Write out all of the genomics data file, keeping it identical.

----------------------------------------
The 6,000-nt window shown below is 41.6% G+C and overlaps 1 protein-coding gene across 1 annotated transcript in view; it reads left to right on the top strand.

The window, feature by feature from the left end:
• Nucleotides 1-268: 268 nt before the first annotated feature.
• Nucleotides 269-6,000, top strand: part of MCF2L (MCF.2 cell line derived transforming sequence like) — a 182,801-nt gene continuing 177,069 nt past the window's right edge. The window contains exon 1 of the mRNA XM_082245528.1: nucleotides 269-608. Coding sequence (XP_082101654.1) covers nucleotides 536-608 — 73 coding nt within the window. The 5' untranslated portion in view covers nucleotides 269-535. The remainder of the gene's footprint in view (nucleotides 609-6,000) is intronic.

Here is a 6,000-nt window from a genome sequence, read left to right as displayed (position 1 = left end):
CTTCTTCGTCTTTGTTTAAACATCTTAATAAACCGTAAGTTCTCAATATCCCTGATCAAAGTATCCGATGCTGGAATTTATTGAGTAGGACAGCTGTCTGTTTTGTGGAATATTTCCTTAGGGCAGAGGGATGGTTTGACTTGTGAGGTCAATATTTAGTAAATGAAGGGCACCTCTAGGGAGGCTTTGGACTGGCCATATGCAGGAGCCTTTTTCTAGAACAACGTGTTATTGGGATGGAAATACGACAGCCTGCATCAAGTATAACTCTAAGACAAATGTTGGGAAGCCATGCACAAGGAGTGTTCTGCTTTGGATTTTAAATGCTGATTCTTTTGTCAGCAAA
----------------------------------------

The 6,000-nt window shown below is 41.6% G+C and overlaps 1 protein-coding gene across 1 annotated transcript in view; it reads left to right on the top strand.

The window, feature by feature from the left end:
• Nucleotides 1-268: 268 nt before the first annotated feature.
• Nucleotides 269-6,000, top strand: part of MCF2L (MCF.2 cell line derived transforming sequence like) — a 182,801-nt gene continuing 177,069 nt past the window's right edge. The window contains exon 1 of the mRNA XM_082245528.1: nucleotides 269-608. Coding sequence (XP_082101654.1) covers nucleotides 536-608 — 73 coding nt within the window. The 5' untranslated portion in view covers nucleotides 269-535. The remainder of the gene's footprint in view (nucleotides 609-6,000) is intronic.

Here is a 6,000-nt window from a genome sequence, read left to right as displayed (position 1 = left end):
CTTCTTCGTCTTTGTTTAAACATCTTAATAAACCGTAAGTTCTCAATATCCCTGATCAAAGTATCCGATGCTGGAATTTATTGAGTAGGACAGCTGTCTGTTTTGTGGAATATTTCCTTAGGGCAGAGGGATGGTTTGACTTGTGAGGTCAATATTTAGTAAATGAAGGGCACCTCTAGGGAGGCTTTGGACTGGCCATATGCAGGAGCCTTTTTCTAGAACAACGTGTTATTGGGATGGAAATACGACAGCCTGCATCAAGTATAACTCTAAGACAAATGTTGGGAAGCCATGCACAAGGAGTGTTCTGCTTTGGATTTTAAATGCTGATTCTTTTGTCAGCAAA